Spotify, the international music-streaming service, joined the New York Stock Exchange (NYSE) public market on Tuesday by an untraditional path. Spotify staked their initial public offering (IPO) on their international record as the leader in music-streaming and the potential market capitalization that comes with over 150 million monthly listeners.
SPOT, Spotify’s NYSE ticker symbol, changed common practice by entering the market without a set price. With reported earnings of $5 billion dollars last year, Spotify forgoed the horse-and-pony show normally necessary to educate investors about the company and the market for their product and services. The company is still operating at a loss, but is not in need of the additional capital which typically drives an IPO.
In a blog post on Monday CEO Daniel Ek wrote, “Spotify is not raising capital, and our shareholders and employees have been free to buy and sell our stock for years, so while [Tuesday] puts us on a bigger stage, it doesn’t change who we are, what we are about, or how we operate.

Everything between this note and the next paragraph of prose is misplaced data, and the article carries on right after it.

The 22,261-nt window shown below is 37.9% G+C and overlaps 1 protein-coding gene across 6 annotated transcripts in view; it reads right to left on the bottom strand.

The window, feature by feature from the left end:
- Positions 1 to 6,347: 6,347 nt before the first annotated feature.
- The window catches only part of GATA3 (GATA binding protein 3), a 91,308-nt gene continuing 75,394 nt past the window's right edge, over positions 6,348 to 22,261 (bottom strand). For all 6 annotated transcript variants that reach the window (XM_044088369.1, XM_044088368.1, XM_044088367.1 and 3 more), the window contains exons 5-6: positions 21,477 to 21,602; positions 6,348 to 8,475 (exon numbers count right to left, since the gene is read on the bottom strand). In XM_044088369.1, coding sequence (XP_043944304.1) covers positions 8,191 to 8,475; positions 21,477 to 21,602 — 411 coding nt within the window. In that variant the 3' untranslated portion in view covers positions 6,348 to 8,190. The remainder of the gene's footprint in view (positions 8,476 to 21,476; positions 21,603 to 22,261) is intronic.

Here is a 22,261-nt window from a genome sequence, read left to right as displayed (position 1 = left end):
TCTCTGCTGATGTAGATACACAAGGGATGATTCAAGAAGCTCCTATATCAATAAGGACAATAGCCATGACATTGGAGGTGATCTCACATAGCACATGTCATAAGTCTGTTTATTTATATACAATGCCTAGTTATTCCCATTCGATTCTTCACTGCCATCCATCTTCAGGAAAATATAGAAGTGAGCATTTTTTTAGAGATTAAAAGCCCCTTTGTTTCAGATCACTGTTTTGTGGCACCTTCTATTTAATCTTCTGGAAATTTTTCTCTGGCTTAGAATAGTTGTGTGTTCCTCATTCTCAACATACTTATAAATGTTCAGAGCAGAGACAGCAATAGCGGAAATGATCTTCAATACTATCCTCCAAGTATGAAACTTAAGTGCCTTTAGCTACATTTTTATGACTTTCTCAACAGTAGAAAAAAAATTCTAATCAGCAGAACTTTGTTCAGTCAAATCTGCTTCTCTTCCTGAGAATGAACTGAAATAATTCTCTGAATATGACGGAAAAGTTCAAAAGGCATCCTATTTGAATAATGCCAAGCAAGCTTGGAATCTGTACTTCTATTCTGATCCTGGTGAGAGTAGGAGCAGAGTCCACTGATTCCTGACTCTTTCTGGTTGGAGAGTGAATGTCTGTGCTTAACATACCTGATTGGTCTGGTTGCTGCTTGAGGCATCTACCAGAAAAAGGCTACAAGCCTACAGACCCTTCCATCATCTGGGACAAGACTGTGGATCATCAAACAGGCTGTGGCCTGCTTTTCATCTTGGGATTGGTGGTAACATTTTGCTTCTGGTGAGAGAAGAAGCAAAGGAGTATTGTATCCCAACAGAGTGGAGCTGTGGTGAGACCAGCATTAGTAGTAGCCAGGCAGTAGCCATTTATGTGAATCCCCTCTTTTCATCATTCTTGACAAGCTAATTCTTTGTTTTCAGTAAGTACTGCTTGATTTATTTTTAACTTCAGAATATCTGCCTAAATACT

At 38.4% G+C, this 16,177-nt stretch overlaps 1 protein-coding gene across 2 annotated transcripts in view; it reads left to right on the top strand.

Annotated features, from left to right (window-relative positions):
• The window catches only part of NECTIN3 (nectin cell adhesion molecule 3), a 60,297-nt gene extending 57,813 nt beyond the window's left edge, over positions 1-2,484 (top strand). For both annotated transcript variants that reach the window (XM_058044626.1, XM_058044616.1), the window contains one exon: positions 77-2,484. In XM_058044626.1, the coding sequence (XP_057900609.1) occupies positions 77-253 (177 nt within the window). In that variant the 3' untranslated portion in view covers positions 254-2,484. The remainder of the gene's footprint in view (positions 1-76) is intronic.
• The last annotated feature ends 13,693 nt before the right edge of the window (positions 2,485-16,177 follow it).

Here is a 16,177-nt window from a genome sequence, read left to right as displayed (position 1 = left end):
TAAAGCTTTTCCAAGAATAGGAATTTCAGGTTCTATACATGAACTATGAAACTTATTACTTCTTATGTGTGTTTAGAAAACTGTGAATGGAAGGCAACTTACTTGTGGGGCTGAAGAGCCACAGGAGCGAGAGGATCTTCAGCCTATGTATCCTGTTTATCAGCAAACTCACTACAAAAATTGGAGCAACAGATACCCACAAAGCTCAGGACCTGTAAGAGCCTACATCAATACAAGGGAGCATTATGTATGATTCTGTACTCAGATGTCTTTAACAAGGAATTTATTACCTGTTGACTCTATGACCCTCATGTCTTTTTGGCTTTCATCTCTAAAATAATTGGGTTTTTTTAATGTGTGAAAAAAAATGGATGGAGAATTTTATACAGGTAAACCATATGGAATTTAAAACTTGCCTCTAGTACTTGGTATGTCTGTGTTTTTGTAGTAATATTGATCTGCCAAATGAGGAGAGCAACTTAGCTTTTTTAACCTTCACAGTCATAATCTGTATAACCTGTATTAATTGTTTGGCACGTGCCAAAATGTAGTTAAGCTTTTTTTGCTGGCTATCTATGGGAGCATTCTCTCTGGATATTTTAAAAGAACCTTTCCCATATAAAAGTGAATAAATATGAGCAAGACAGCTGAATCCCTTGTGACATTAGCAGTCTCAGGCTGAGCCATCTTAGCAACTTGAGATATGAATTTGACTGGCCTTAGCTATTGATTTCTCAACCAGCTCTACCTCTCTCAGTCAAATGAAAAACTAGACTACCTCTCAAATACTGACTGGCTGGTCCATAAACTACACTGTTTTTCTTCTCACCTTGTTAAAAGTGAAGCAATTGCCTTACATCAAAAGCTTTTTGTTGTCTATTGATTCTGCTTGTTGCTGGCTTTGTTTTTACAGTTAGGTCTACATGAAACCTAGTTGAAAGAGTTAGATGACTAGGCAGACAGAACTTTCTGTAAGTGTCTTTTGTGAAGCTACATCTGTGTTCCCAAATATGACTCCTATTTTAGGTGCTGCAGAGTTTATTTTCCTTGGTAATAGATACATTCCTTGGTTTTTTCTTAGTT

Firms entering the NYSE until now required the underwriting of banks to increase investor confidence and drive purchases of the stock. The swedish firm broke tradition by not receiving bank underwriting, also known as a direct listing. A direct listing allows a firm to enter the public market without a set price, reflecting what investors are really willing to pay for the stock.
Spotify acts as a barometer for the future of direct listing. Other large companies like Uber are keeping an eye to see how the market reacts to a well-known firm forgoing the process of a public rollout.